The wiring is basically how I'll run mine except instead of using a high/low temp switch I use the 0411 PCM outputs Pin 42 C1 Blue (low) Pin 33 C2 Red (high) which stays the same with a P059 PCM except Red is Green but pin remains the same. This gives you adjustable control over low/high set-point, minimum on-time, high speed cut out, etc. Much better than using an inline rad hose sensor or something.

Keep in mind that yellow and green are additive, and that either one alone will just give low speed.

Also... FWIW a 5 pin relay isn't necessary since the 87A's are never used... you can use a 4 pin relay, if you want to use micro relays for either an RTMR panel, or any kind of repurposed GM Delphi OEM panel as most of the late 90's vehicles used micro relays.
 

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Disagree. A trinary switch is merely two normally open switches in parallel, isolated from each other. The a/c switch (protecting the compressor) closes when the a/c system pressure is between 30 psi and 380 psi allowing the a/c compressor clutch to engage. The auxiliary (fan) switch closes when the pressure is over 220 psi.
 

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LS3 Cruisin'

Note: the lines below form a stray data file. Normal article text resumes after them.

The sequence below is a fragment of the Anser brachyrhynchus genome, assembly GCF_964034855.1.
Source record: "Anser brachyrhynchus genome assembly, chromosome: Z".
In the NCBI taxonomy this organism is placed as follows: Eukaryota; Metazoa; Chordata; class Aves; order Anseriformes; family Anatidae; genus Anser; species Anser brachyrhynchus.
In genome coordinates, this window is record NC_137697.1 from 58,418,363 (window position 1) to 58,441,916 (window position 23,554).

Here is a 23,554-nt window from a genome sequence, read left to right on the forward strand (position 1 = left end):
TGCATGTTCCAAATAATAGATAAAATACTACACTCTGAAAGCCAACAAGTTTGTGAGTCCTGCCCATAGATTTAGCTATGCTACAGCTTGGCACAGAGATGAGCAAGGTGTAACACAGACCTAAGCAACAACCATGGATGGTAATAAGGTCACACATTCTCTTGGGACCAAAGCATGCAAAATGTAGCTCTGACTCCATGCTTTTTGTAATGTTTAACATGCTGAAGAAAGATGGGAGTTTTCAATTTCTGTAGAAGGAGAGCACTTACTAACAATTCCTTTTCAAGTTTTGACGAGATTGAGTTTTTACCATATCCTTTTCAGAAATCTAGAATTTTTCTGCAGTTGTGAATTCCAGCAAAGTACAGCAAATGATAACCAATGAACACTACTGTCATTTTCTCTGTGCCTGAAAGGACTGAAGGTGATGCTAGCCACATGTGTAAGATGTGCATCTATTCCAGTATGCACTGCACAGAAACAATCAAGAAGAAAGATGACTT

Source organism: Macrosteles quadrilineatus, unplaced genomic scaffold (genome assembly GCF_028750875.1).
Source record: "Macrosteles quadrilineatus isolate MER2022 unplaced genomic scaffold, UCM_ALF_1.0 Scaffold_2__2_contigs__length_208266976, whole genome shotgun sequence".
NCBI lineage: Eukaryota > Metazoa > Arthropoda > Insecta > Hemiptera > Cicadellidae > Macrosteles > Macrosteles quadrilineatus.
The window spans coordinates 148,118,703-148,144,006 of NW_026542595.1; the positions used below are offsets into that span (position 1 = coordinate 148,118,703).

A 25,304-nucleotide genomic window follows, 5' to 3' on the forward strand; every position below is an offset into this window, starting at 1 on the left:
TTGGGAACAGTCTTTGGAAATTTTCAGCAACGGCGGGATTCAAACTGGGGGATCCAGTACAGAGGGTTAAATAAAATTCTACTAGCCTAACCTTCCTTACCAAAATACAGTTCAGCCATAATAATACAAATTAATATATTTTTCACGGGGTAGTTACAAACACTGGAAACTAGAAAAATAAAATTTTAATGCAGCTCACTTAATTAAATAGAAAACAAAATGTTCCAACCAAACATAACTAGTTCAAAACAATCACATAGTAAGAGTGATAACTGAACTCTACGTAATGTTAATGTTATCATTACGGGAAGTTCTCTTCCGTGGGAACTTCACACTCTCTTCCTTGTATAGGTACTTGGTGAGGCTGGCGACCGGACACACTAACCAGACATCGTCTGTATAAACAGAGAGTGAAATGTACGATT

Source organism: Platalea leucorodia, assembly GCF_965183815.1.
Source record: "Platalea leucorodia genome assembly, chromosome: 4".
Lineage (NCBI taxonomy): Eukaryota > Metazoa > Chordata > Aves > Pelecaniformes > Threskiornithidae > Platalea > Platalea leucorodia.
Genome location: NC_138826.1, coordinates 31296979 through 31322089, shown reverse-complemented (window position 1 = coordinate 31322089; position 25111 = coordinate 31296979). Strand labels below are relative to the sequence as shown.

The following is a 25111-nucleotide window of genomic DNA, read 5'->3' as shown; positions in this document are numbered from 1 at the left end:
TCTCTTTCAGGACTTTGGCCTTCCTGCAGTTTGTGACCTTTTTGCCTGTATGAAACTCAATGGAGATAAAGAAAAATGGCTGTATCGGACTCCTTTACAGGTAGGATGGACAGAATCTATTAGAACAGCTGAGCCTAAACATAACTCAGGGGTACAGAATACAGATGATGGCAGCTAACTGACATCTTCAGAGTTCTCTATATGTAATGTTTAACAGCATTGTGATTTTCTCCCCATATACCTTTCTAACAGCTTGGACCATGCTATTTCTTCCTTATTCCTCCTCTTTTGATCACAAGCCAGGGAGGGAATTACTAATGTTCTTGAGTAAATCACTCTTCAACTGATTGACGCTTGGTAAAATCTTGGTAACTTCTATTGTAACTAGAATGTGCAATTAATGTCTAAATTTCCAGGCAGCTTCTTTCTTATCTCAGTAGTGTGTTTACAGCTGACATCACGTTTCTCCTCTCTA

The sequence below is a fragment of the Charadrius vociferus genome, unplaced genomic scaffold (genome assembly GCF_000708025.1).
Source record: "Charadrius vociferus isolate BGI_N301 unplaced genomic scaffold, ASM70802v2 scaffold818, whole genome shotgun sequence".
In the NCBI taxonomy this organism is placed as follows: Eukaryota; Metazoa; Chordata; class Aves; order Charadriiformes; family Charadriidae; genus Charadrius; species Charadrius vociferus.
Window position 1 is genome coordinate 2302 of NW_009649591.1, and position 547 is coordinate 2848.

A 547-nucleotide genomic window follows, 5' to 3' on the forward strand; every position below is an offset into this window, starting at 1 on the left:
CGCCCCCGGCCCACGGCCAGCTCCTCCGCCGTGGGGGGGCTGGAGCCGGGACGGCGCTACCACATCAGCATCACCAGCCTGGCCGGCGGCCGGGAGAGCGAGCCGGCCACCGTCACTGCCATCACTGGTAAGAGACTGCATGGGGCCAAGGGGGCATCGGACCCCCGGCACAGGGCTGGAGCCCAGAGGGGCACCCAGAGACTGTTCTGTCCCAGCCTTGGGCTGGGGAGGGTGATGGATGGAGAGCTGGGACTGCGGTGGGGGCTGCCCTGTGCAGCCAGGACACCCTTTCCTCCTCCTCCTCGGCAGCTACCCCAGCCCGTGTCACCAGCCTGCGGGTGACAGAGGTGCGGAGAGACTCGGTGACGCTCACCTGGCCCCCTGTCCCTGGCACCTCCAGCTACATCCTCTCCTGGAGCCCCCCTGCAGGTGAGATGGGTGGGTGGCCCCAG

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Discussion Starter #5
Interesting... I agree with what you said 100% no disagreement there. I'll have to go look at what I've done again. Sometimes I type these replies quick so wouldn't surprise me if I got it backward in my head when I was writing it.

Either way, what you've got will def. work, aside from like I said, you could use the PCM fan ground triggers to be able to tune control your exact high/lo temp set points vs. using a separate sensor somewhere.
 

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Thanks. My sketch of the trinary switch is too simplistic. It is closer to this, two switches controlled by a/c pressure. (The compressor switch is a little more complex than this as it has two pressure cut off points, but I can't find a good schematic.)
343629
 

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It's basically a double pole single throw switch.